These distinctive, long-lived plants add color to the garden for several months in winter and spring; they are also appreciated for their attractive, leathery foliage.
Flowers are usually shaped like cups or bells, either outward facing or drooping; they consist of a ring of petal-like sepals ranging in color from white and green through pink and red to deep purple (rarely yellow). Flowers persist beyond the listed bloom periods, gradually turning green. Blossoms are attractive in arrangements: seal ends of cut stems by searing over a flame or immersing in boiling water for a few seconds. Then place in cold water. Or simply float flowers in a bowl of water.
Mass hellebores under high-branching trees, on north or east side of walls, or in beds. Plants are not damaged by rodents or deer.
Plant in well-drained soil amended with plenty of organic matter. Plants prefer soil that is somewhat alkaline but will also grow well in neutral to slightly acid conditions (H. niger is an exception; it must have alkaline soil). Feed once or twice a year. Don’t disturb once planted; they resent moving and may take 2 or more years to reestablish (if they survive at all). If well sited, however, they may self-sow, and young seedlings can be transplanted in early spring. Offspring may not resemble the parent, but all are attractive.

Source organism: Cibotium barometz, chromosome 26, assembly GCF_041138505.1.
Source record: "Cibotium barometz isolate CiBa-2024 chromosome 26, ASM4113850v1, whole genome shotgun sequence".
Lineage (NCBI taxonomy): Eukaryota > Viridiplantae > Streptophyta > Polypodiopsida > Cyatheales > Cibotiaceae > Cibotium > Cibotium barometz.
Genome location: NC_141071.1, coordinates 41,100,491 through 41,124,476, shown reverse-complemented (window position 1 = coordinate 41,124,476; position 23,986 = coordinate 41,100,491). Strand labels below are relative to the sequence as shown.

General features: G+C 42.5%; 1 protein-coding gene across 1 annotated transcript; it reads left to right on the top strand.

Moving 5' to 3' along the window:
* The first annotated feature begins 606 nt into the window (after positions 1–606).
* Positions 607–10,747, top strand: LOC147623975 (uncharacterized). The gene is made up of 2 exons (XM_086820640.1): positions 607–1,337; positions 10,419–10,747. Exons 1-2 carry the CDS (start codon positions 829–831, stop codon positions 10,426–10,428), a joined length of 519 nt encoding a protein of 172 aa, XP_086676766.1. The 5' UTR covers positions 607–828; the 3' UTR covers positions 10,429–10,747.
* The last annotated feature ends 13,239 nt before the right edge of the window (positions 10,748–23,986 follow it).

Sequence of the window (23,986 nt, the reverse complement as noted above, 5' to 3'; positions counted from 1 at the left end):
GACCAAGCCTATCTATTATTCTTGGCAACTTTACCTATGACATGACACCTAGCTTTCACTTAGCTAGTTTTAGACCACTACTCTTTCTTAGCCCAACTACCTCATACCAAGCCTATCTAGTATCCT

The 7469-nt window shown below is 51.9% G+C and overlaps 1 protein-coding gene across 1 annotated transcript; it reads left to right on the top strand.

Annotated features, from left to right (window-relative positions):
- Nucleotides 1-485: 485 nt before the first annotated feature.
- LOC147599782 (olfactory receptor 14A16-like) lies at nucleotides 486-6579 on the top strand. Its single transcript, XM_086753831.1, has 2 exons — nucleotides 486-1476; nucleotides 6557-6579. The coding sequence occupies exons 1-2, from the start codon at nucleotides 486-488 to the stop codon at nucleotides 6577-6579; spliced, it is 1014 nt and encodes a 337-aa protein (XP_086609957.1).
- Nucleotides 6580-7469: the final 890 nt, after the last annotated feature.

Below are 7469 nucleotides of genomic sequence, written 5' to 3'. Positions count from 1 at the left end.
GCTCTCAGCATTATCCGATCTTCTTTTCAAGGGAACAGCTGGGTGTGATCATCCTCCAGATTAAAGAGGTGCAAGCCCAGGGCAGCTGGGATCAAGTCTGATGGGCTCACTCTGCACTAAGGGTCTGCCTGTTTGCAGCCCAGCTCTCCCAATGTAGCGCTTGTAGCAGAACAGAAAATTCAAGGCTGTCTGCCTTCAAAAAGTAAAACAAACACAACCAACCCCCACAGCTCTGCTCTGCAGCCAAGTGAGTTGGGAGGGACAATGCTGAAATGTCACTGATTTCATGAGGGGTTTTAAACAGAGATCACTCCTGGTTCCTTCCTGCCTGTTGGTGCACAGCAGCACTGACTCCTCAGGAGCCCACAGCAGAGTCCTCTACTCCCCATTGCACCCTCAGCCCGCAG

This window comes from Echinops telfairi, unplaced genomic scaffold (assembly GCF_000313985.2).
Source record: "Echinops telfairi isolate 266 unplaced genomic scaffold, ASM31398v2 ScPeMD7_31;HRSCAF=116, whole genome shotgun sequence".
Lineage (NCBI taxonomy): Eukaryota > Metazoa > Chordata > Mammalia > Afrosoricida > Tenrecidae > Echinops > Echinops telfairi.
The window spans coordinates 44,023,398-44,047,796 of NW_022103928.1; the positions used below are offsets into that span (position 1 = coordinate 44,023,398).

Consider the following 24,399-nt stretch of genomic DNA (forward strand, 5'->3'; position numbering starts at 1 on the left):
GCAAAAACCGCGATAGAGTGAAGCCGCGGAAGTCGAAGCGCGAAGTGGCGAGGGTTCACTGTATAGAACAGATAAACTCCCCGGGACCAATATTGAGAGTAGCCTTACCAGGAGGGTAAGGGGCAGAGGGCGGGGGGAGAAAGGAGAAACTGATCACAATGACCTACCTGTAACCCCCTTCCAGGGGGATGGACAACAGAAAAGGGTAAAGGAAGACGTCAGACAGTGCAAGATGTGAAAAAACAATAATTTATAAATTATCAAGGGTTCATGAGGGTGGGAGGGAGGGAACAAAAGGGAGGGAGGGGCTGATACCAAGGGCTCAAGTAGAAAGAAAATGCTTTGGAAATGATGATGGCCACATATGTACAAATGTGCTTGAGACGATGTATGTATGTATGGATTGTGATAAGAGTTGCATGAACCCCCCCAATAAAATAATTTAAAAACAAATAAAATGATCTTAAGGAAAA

From Greece, Turkey, and the Caucasus. Leaves have no obvious stems. Much like H. niger in growth but more tolerant of warm-winter climates. Basal leaves with 5–11 sharply toothed leaflets; branched flowering stems to 1 ft. tall, with leaflike bracts at branching points. Blooms in late winter and spring; flowers are 2–4 in. wide, in colors including white, pink, purplish, cream, and greenish, often spotted with deep purple.
This deciduous tree can reach 60–80 ft. tall and 40–60 ft. wide. Pyramidal when young, rou...
Plants and flowers resemble those of medium-size campanulas. Blue or white, drooping, bell-shaped flow...
Native to the mountains of Europe. Known for their tightly packed rosettes of fleshy, evergreen leaves...